Oh boy, the fireworks fiasco at the Space Needle last night reminded me of one of my recent projects – “the horror”. In case you were one of those folks who slept through the big non-event last night, there was a tiny glitch with the fancy computerized pyrotechnics display on our local phallic symbol, er…tower of civic pride (just what kind of building is that thing?).
Anyway, the show sort of sputtered to a start, lasted for about 30 seconds, and then as the music swelled dramatically…nothing. The fireworks stopped completely. It was hilarious to watch the confusion on the faces of the television hosts for the show. No one had any idea what the problem was and the band just played on. About a minute later the fireworks sputtered to life again – now badly out of synch with the music. They continued for another minute or so – and died again!
At this point I was rolling on the couch at home laughing out loud. At first I thought the situation was funny, but then I realized I was laughing because I was glad it wasn’t me who was responsible for putting on that fireworks display. You know, kind of like when you see someone whack their funny bone. It hurts like hell, but you laugh because you’re glad it isn’t you.
Or maybe I was just losing my grip on reality…
I can only imagine the stress and panic of the technicians as they frantically tried to understand what the problem was and then figure out what to do about it. I’ve had to do product demos in high pressure situations before. And when they go bad (and I do mean bad), I’m sure the feeling is similar.
I heard this morning that the company responsible for putting on the fireworks display had successfully done a complete dry run earlier in the day without a problem. I would have expected that much at the very least. But in a situation that is as mission critical as theirs is, a simple dry run is not enough. They need to have some backup plans, some fail safes. Something other than just punching the 1500 ignition buttons in a panic.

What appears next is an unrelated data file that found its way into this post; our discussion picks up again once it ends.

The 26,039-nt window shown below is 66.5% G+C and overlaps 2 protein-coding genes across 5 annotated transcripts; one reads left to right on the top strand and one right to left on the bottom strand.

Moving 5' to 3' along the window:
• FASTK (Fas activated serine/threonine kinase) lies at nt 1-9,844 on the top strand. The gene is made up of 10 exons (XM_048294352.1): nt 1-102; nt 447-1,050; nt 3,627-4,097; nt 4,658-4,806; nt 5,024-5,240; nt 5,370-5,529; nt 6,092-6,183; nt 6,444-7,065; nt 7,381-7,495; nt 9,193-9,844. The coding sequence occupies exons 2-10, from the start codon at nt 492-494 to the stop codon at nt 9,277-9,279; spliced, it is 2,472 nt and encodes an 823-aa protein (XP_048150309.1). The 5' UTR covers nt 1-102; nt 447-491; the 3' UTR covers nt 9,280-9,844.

Here are a few suggestions:
- Create a failover system. If it becomes apparent that the data on system ‘A’ is corrupt, then switch to system ‘B’. This could be a very sophisticated technical solution, or somebody could just have a backup laptop with the same software installed and a backup copy of the data. For what is a $100,000 job, the purchase of a $1000 backup machine seems like it would be well worth the expense.
- Create backups. OK, so the data is corrupted. You should be able to simply restore a backup and get up and running again. Where were the backups? This is just a common sense practice. Maybe they did have backups, but somehow I doubt it. Next time buy a USB drive – they’re cheap.
- Use a Mac instead.
Don’t get lulled into a false sense of complacency. It struck me as interesting to note that this is the same company that has been doing the same display for the last 14 years. I imagine the process has become fairly routine for them by now. If they were constantly trying to improve their process and eliminate problems, they probably wouldn’t have these sorts of problems. Instead, they were very likely just doing what worked the last time. At least that seems reasonable – I could see myself getting caught in that trap.
We do it often enough on Agile projects. Teams will get into a rhythm and just do the same thing each sprint without really doing anything to really inspect and improve their process. You know what they say – if it ain’t broke, don’t fix it. Of course, if your process, whether it is pyrotechnics or software, looks the same the fifth time as it did the first time, then you aren’t really improving your process (or product) at all.
So as I watched the fireworks show trip and sputter along last night, I looked on with a sense of both humor and dread. Part of me was indulging that, “Wouldn’t it be funny if…” notion. But there was the other side of me that was thinking, “Those poor bastards…”
Happy New Year folks. I hope the rest of the year goes a little smoother…